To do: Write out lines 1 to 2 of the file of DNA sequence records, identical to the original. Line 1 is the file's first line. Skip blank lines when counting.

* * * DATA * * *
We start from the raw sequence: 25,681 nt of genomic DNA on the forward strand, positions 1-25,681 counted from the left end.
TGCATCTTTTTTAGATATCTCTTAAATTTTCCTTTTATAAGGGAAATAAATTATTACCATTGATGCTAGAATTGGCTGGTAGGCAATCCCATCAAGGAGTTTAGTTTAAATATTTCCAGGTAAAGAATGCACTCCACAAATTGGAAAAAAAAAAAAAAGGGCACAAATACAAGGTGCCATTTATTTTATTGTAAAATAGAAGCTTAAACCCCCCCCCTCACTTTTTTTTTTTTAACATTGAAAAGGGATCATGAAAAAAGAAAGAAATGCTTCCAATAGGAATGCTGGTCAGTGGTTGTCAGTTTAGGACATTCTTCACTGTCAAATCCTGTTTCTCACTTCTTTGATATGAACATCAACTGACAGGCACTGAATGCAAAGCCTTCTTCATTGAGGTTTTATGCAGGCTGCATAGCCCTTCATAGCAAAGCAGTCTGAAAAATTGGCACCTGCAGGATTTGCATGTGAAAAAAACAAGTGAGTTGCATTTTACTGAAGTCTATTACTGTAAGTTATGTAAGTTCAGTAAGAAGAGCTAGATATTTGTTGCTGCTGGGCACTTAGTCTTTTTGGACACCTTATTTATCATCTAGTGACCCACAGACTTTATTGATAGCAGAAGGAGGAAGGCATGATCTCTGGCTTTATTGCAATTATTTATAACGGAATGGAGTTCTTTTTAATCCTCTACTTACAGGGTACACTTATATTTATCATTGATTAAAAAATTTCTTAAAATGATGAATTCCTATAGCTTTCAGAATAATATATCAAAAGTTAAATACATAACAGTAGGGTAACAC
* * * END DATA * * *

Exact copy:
We start from the raw sequence: 25,681 nt of genomic DNA on the forward strand, positions 1-25,681 counted from the left end.
TGCATCTTTTTTAGATATCTCTTAAATTTTCCTTTTATAAGGGAAATAAATTATTACCATTGATGCTAGAATTGGCTGGTAGGCAATCCCATCAAGGAGTTTAGTTTAAATATTTCCAGGTAAAGAATGCACTCCACAAATTGGAAAAAAAAAAAAAAGGGCACAAATACAAGGTGCCATTTATTTTATTGTAAAATAGAAGCTTAAACCCCCCCCCTCACTTTTTTTTTTTTAACATTGAAAAGGGATCATGAAAAAAGAAAGAAATGCTTCCAATAGGAATGCTGGTCAGTGGTTGTCAGTTTAGGACATTCTTCACTGTCAAATCCTGTTTCTCACTTCTTTGATATGAACATCAACTGACAGGCACTGAATGCAAAGCCTTCTTCATTGAGGTTTTATGCAGGCTGCATAGCCCTTCATAGCAAAGCAGTCTGAAAAATTGGCACCTGCAGGATTTGCATGTGAAAAAAACAAGTGAGTTGCATTTTACTGAAGTCTATTACTGTAAGTTATGTAAGTTCAGTAAGAAGAGCTAGATATTTGTTGCTGCTGGGCACTTAGTCTTTTTGGACACCTTATTTATCATCTAGTGACCCACAGACTTTATTGATAGCAGAAGGAGGAAGGCATGATCTCTGGCTTTATTGCAATTATTTATAACGGAATGGAGTTCTTTTTAATCCTCTACTTACAGGGTACACTTATATTTATCATTGATTAAAAAATTTCTTAAAATGATGAATTCCTATAGCTTTCAGAATAATATATCAAAAGTTAAATACATAACAGTAGGGTAACAC